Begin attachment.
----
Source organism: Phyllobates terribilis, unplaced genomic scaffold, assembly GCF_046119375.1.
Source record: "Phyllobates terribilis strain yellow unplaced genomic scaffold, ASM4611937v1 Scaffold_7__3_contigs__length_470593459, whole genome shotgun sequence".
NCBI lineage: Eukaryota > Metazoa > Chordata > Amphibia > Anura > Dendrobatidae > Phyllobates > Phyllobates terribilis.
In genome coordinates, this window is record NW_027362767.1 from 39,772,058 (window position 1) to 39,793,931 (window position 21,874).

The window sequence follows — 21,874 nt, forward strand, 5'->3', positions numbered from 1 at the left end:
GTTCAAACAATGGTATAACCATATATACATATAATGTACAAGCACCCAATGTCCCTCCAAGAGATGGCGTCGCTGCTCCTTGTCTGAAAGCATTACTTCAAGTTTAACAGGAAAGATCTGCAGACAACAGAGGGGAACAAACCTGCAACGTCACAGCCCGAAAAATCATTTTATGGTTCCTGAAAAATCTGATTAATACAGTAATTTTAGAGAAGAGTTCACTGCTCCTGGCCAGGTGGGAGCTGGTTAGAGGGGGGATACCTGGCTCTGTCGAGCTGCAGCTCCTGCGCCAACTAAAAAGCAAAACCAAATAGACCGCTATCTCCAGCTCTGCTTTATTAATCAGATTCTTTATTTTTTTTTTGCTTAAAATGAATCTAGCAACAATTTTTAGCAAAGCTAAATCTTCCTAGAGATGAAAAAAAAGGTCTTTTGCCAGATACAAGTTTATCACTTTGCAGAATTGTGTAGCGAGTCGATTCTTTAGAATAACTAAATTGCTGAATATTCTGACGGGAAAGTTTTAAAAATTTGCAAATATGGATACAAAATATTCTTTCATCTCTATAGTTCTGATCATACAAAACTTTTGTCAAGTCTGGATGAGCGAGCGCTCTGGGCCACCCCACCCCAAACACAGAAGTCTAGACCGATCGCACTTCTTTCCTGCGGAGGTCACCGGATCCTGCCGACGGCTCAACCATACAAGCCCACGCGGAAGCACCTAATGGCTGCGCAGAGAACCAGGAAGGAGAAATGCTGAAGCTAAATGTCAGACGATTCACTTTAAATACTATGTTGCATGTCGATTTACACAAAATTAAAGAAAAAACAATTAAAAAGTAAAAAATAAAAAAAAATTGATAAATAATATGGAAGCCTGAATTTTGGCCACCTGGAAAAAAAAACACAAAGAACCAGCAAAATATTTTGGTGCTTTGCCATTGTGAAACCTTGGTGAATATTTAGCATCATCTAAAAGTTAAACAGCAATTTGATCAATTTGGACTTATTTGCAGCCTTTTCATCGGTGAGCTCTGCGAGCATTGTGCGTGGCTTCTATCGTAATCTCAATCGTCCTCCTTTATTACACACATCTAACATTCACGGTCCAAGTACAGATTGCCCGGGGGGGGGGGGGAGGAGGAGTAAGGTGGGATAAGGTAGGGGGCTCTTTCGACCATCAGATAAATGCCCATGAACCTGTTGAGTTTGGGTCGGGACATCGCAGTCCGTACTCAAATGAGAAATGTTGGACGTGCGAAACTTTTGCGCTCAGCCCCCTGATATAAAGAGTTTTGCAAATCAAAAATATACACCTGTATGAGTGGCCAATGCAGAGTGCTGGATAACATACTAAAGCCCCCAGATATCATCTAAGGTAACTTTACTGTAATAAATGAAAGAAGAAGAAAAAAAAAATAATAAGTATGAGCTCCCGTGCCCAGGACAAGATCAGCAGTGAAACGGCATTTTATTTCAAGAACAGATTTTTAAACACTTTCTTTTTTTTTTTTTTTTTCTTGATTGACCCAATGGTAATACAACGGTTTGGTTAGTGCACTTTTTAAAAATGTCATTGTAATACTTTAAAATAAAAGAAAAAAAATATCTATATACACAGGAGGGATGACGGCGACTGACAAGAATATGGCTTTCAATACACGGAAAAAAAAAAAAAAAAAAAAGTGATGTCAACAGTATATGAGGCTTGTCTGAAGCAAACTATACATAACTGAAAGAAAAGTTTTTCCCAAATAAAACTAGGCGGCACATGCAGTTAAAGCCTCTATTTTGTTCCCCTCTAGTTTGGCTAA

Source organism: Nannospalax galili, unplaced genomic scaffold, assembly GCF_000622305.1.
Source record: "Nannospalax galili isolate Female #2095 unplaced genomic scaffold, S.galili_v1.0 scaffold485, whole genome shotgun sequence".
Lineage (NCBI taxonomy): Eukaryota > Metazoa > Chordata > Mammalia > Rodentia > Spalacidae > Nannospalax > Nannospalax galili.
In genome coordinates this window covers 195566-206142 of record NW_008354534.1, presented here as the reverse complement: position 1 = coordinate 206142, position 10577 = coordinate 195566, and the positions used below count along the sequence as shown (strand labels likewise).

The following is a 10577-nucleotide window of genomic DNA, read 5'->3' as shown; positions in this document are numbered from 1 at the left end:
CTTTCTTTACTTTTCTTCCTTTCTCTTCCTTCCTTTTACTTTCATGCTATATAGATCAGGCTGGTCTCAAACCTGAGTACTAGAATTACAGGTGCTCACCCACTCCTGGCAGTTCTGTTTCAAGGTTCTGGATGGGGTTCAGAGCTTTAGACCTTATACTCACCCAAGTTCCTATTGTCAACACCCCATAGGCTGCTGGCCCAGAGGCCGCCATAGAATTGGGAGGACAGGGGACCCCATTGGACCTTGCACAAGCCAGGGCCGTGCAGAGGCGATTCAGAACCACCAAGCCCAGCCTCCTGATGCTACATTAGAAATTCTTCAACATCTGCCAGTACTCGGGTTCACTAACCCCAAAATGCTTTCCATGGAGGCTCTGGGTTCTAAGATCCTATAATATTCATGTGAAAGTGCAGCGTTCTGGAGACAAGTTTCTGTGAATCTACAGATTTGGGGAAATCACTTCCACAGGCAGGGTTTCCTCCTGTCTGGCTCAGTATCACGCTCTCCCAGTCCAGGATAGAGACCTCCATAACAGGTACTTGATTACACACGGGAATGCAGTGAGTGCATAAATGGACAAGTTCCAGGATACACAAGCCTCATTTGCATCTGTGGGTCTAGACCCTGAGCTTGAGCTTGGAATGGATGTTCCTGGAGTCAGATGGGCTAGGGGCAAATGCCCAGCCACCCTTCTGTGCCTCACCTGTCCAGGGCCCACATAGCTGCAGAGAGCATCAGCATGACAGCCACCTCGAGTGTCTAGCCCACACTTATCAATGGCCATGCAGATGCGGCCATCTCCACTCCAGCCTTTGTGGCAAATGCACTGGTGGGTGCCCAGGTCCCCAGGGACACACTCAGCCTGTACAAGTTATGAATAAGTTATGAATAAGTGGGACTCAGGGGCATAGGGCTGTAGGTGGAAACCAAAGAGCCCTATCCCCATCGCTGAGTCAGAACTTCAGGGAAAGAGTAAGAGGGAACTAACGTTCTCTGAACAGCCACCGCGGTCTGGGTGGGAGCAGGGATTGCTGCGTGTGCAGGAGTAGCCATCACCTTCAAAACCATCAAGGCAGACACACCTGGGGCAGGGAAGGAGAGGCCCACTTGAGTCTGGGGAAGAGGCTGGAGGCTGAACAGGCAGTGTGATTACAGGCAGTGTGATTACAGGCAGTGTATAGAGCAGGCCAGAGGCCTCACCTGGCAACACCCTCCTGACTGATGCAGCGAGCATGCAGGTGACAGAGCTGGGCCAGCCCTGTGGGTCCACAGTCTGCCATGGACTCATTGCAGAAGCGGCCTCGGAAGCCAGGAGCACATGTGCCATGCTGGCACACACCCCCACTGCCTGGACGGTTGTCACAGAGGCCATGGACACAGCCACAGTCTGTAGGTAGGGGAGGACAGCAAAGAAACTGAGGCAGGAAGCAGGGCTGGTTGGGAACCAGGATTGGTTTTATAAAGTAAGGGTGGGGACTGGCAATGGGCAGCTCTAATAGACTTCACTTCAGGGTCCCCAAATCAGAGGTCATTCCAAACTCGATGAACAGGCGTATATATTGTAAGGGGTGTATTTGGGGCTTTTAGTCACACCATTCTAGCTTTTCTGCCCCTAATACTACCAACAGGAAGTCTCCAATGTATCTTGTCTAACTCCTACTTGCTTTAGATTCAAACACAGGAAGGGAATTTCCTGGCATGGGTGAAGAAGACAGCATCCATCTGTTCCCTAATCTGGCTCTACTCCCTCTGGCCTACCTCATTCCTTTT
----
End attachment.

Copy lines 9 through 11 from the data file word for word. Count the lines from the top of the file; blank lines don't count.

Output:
Lineage (NCBI taxonomy): Eukaryota > Metazoa > Chordata > Mammalia > Rodentia > Spalacidae > Nannospalax > Nannospalax galili.
In genome coordinates this window covers 195566-206142 of record NW_008354534.1, presented here as the reverse complement: position 1 = coordinate 206142, position 10577 = coordinate 195566, and the positions used below count along the sequence as shown (strand labels likewise).

The following is a 10577-nucleotide window of genomic DNA, read 5'->3' as shown; positions in this document are numbered from 1 at the left end: